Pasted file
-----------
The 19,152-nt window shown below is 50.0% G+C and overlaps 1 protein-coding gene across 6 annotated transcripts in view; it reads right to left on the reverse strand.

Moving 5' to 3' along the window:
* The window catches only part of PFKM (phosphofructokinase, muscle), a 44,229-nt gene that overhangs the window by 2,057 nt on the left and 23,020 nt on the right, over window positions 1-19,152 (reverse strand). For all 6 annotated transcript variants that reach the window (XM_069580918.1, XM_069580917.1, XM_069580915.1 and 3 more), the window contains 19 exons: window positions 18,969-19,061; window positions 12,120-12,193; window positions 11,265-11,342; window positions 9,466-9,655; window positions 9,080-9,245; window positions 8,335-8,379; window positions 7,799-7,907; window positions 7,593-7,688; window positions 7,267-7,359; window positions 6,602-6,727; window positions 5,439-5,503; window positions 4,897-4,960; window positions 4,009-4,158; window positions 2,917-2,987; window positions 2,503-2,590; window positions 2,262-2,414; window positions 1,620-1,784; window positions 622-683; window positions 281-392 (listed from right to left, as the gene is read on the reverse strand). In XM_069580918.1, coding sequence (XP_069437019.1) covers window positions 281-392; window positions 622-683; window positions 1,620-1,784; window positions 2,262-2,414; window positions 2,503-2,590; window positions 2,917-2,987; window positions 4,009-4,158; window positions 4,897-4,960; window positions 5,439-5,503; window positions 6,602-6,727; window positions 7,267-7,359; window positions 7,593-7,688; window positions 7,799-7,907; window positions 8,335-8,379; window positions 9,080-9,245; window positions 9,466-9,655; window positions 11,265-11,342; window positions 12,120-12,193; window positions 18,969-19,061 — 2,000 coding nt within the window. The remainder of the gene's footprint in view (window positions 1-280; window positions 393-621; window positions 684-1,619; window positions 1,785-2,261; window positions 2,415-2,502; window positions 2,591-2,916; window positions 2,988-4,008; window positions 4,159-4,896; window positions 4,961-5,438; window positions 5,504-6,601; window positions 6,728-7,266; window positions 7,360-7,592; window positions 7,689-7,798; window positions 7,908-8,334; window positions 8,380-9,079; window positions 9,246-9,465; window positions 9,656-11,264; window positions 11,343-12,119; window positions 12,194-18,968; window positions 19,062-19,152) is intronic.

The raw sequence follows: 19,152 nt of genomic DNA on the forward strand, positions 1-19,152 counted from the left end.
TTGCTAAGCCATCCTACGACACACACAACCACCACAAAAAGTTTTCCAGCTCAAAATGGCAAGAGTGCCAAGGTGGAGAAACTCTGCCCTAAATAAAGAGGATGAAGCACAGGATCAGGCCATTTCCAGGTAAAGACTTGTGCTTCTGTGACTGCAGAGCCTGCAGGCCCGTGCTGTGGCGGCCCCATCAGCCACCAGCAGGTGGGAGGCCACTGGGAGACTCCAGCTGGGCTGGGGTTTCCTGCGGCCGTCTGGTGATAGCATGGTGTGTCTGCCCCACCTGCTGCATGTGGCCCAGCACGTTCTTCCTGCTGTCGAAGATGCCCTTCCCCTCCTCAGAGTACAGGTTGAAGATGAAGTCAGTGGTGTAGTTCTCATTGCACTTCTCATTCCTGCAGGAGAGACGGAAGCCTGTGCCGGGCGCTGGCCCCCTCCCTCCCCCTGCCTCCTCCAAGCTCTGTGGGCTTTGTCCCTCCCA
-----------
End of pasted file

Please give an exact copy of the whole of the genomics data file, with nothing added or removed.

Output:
The 19,152-nt window shown below is 50.0% G+C and overlaps 1 protein-coding gene across 6 annotated transcripts in view; it reads right to left on the reverse strand.

Moving 5' to 3' along the window:
* The window catches only part of PFKM (phosphofructokinase, muscle), a 44,229-nt gene that overhangs the window by 2,057 nt on the left and 23,020 nt on the right, over window positions 1-19,152 (reverse strand). For all 6 annotated transcript variants that reach the window (XM_069580918.1, XM_069580917.1, XM_069580915.1 and 3 more), the window contains 19 exons: window positions 18,969-19,061; window positions 12,120-12,193; window positions 11,265-11,342; window positions 9,466-9,655; window positions 9,080-9,245; window positions 8,335-8,379; window positions 7,799-7,907; window positions 7,593-7,688; window positions 7,267-7,359; window positions 6,602-6,727; window positions 5,439-5,503; window positions 4,897-4,960; window positions 4,009-4,158; window positions 2,917-2,987; window positions 2,503-2,590; window positions 2,262-2,414; window positions 1,620-1,784; window positions 622-683; window positions 281-392 (listed from right to left, as the gene is read on the reverse strand). In XM_069580918.1, coding sequence (XP_069437019.1) covers window positions 281-392; window positions 622-683; window positions 1,620-1,784; window positions 2,262-2,414; window positions 2,503-2,590; window positions 2,917-2,987; window positions 4,009-4,158; window positions 4,897-4,960; window positions 5,439-5,503; window positions 6,602-6,727; window positions 7,267-7,359; window positions 7,593-7,688; window positions 7,799-7,907; window positions 8,335-8,379; window positions 9,080-9,245; window positions 9,466-9,655; window positions 11,265-11,342; window positions 12,120-12,193; window positions 18,969-19,061 — 2,000 coding nt within the window. The remainder of the gene's footprint in view (window positions 1-280; window positions 393-621; window positions 684-1,619; window positions 1,785-2,261; window positions 2,415-2,502; window positions 2,591-2,916; window positions 2,988-4,008; window positions 4,159-4,896; window positions 4,961-5,438; window positions 5,504-6,601; window positions 6,728-7,266; window positions 7,360-7,592; window positions 7,689-7,798; window positions 7,908-8,334; window positions 8,380-9,079; window positions 9,246-9,465; window positions 9,656-11,264; window positions 11,343-12,119; window positions 12,194-18,968; window positions 19,062-19,152) is intronic.

The raw sequence follows: 19,152 nt of genomic DNA on the forward strand, positions 1-19,152 counted from the left end.
TTGCTAAGCCATCCTACGACACACACAACCACCACAAAAAGTTTTCCAGCTCAAAATGGCAAGAGTGCCAAGGTGGAGAAACTCTGCCCTAAATAAAGAGGATGAAGCACAGGATCAGGCCATTTCCAGGTAAAGACTTGTGCTTCTGTGACTGCAGAGCCTGCAGGCCCGTGCTGTGGCGGCCCCATCAGCCACCAGCAGGTGGGAGGCCACTGGGAGACTCCAGCTGGGCTGGGGTTTCCTGCGGCCGTCTGGTGATAGCATGGTGTGTCTGCCCCACCTGCTGCATGTGGCCCAGCACGTTCTTCCTGCTGTCGAAGATGCCCTTCCCCTCCTCAGAGTACAGGTTGAAGATGAAGTCAGTGGTGTAGTTCTCATTGCACTTCTCATTCCTGCAGGAGAGACGGAAGCCTGTGCCGGGCGCTGGCCCCCTCCCTCCCCCTGCCTCCTCCAAGCTCTGTGGGCTTTGTCCCTCCCA